The producer's most famous recordings were made with the Shangri-Las, a girl group made up of two pairs of sisters, Marguerite and Maryann Ganser, and Elizabeth and Mary Weiss.
You think Taylor Swift has boy problems? These Queens ladies' pursuit of bad boys ("good bad but not evil" as Mary Ann said on one of their hits - there were a lot of spoken word bits on their records) inevitably led to heartbreak or death. Morton captured the doom in elaborately produced two and three minute tragedies.
Their first hit, 1964's "Remember (Walkin' In the Sand)" finds the Shangri-Las brooding over their guy finding a new love. Seagulls squawk hysterically as the girls torment themselves with memories.
Morton's sound effects were used even more spectacularlly on their follow-up, the Number One "Leader of the Pack." The sounds of a revving motorcycle, screeching tires, and a fatal automobile collision punctuate this story of a doomed affair with a biker their parents hate.
Morton wrote those two hits, as well, along with the ballads "I Can Never Go Home Anymore" and "Past, Present and Future" which, while beautifully arranaged, are so emotionally devastating they're almost hard to listen to.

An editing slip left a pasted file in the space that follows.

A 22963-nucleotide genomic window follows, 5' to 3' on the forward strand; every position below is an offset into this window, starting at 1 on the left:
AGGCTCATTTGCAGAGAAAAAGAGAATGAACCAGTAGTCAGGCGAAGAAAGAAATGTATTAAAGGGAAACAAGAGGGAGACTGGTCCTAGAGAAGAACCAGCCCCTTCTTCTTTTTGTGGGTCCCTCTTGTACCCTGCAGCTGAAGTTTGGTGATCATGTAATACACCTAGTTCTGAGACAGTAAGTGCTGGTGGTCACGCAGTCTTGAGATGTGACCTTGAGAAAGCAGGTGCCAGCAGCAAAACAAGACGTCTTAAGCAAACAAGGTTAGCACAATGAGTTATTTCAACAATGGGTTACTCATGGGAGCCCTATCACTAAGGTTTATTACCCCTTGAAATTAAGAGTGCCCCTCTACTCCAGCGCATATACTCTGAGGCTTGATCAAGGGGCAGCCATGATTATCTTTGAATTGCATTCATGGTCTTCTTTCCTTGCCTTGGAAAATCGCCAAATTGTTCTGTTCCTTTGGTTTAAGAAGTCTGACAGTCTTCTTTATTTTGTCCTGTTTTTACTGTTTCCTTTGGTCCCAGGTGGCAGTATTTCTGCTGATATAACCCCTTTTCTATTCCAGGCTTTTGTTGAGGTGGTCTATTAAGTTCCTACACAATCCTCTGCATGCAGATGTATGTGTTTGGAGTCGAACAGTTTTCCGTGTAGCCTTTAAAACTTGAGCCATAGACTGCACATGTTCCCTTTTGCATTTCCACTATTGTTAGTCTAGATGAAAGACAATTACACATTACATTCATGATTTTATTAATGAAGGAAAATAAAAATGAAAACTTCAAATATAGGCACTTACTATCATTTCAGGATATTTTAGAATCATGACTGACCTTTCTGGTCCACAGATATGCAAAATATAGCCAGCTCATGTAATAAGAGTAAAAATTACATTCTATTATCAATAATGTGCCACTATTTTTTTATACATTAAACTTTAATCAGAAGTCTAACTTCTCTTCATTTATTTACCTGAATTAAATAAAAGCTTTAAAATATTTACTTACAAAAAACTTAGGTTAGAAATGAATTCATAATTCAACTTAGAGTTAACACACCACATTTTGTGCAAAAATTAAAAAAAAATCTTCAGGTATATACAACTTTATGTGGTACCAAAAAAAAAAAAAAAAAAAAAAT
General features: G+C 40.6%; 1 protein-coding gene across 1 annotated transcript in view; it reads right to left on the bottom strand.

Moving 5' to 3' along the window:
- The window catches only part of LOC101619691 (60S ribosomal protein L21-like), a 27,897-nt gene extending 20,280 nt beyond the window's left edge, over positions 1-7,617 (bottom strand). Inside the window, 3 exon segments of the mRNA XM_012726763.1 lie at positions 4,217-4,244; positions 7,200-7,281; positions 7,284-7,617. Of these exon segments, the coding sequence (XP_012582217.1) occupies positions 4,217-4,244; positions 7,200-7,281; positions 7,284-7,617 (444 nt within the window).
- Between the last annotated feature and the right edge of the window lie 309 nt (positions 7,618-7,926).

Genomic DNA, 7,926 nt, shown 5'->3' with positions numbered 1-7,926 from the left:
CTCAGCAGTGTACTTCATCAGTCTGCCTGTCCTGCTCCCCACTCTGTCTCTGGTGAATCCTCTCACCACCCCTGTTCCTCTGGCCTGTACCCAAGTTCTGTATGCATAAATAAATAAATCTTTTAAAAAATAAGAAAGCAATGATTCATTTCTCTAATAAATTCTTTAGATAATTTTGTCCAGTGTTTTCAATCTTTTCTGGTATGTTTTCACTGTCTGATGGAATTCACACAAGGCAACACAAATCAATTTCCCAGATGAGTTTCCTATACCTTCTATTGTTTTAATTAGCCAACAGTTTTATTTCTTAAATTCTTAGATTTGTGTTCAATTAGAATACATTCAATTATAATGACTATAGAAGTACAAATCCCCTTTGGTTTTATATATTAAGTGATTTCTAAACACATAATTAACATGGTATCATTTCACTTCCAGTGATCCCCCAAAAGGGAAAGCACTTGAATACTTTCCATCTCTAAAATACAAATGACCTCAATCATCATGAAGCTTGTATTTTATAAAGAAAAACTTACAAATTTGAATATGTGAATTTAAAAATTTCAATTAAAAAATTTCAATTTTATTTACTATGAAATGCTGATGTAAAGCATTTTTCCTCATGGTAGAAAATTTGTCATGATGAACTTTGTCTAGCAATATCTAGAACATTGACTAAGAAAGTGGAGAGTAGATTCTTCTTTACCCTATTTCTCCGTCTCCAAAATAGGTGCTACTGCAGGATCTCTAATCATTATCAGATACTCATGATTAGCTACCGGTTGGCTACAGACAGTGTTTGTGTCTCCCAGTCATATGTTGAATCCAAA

The Shangri-Las' last Top Forty hit "Long Live Our Love" has a bright, jaunty, parade music feel, which makes you think the girls have finally found contentment. Not so fast -in the second verse we learn their guy is being shipped out to Vietnam. We don't learn his fate, but if he's in a Shangri-Las record his chances don't look good.
Shadow Morton's other major contribution to rock history is producing the New York Dolls' 1974 In Too Much Too Soon, a protopunk classic thaat combines the groups' originals and covers of some of their favorite R&B tunes.
The Shangri-Las were favorites of the Dolls as well - they quoted their hit "Give Him a Great Big Kiss" on their debut. They weren't the only ones who were intrigued by the last great girl group records of the Sixties - courtesy of the imagination of Shadow Morton.